Losing weight and having a healthy diet is crucial in today’s society and even more in our Muffins’ world.
According to science, diet self-monitoring is very important in behavioural treatment for weight loss. Which means that tracking the food you eat is quite mandatory.
However, the use of notebooks, diaries, spreadsheets or custom-made forms can prove to be a real nuisance. For this reason, self-monitoring diets tend to decline over time. Luckily, those ICTs devices in our pockets could come in handy. Mobile health (mHealth) technologies allow people to easily track their diet and to receive feedback wherever they are.
Let’s give a brief look to one app that could help your diet progress.
After completing your profile, the app will generate your daily calories needs and a personalized weight loss plan. Lose It! provides three ways to track your calorie intake (“Search it, Scan it, Snap it”):
- Search in Lose It! database.
- Use the app’s Barcode Scanner to scan in foods you’ve eaten.
- Take a picture of what you are eating to receive an estimate of its intake.
Through the app you will receive daily and weekly reports about your results and progress (e.g., graphical representation of your weight changes). As you know, a picture is worth a thousand words!
Lose It! also connects you to people that are trying to achieve the same healthy goal as you. You can participate in challenges with them and share information or ask questions in a dedicated forum.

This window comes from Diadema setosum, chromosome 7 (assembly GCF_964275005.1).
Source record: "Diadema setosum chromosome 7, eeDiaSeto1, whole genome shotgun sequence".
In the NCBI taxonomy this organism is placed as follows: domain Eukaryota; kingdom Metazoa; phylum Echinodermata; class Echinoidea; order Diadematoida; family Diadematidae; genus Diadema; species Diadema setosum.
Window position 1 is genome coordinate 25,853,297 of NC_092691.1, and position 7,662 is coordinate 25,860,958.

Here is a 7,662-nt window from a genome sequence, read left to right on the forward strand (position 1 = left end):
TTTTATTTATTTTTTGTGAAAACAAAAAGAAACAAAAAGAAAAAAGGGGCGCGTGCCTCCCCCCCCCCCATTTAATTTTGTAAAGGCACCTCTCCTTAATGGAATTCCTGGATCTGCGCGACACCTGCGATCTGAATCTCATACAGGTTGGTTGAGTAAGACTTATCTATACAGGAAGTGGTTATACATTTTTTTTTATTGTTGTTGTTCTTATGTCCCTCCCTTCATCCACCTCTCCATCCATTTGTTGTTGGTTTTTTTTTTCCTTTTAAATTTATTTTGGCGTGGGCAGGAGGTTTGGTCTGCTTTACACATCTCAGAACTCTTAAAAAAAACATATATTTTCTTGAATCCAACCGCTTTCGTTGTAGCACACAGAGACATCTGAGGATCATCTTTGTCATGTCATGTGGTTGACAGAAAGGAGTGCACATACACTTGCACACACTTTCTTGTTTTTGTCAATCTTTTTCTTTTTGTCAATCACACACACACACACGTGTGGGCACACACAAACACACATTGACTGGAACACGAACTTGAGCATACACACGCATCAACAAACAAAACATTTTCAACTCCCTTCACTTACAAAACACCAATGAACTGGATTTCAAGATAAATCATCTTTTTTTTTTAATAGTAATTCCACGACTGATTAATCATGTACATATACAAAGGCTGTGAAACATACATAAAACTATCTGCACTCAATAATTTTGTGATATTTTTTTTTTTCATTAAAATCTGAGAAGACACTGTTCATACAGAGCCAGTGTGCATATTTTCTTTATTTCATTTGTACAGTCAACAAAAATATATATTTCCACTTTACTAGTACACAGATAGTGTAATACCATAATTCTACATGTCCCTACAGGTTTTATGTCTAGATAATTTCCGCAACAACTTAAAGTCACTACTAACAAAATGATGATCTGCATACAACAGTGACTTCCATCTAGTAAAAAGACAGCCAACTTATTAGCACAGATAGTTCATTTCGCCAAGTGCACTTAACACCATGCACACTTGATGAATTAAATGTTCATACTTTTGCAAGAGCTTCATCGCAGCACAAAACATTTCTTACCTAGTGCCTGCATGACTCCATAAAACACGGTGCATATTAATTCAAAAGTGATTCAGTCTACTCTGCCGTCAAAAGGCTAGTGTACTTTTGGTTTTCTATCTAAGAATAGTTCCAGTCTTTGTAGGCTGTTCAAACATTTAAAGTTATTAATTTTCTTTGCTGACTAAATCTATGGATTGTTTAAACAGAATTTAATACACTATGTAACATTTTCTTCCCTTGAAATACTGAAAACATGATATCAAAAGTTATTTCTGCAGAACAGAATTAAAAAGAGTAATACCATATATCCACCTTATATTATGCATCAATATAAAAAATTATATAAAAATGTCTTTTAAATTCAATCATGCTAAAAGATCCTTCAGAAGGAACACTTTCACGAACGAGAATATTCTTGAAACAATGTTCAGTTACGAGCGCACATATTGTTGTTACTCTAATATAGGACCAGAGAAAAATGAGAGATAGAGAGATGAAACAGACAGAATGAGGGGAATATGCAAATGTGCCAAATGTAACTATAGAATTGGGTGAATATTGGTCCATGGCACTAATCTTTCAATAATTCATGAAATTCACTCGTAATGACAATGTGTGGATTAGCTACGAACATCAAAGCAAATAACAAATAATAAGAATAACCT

Scientific literature stress how sharing a common goal with other people could be beneficial for all the users (e.g., Meng, 2016). Indeed, virtual social networks could have a significant influence on one’s health behaviours (e.g., weight loss).
Lose It is free, with a $39.99 premium option that includes much more tracking, meal planning and other handy upgrades.
Stay tuned to the Healing and make the world a better place one bite at the time.
Do you want to know more about science and weight loss through apps?
Check on Google Scholar these articles:
Meng, J. (2016). Your health buddies matter: preferential selection and social influence on weight management in an online health social network. Health communication, 31(12), 1460-1471.
Turner-McGrievy, G. M., Helander, E. E., Kaipainen, K., Perez-Macias, J. M., & Korhonen, I. (2014). The use of crowdsourcing for dietary self-monitoring: crowdsourced ratings of food pictures are comparable to ratings by trained observers. Journal of the American Medical Informatics Association, 22(e1), e112-e119.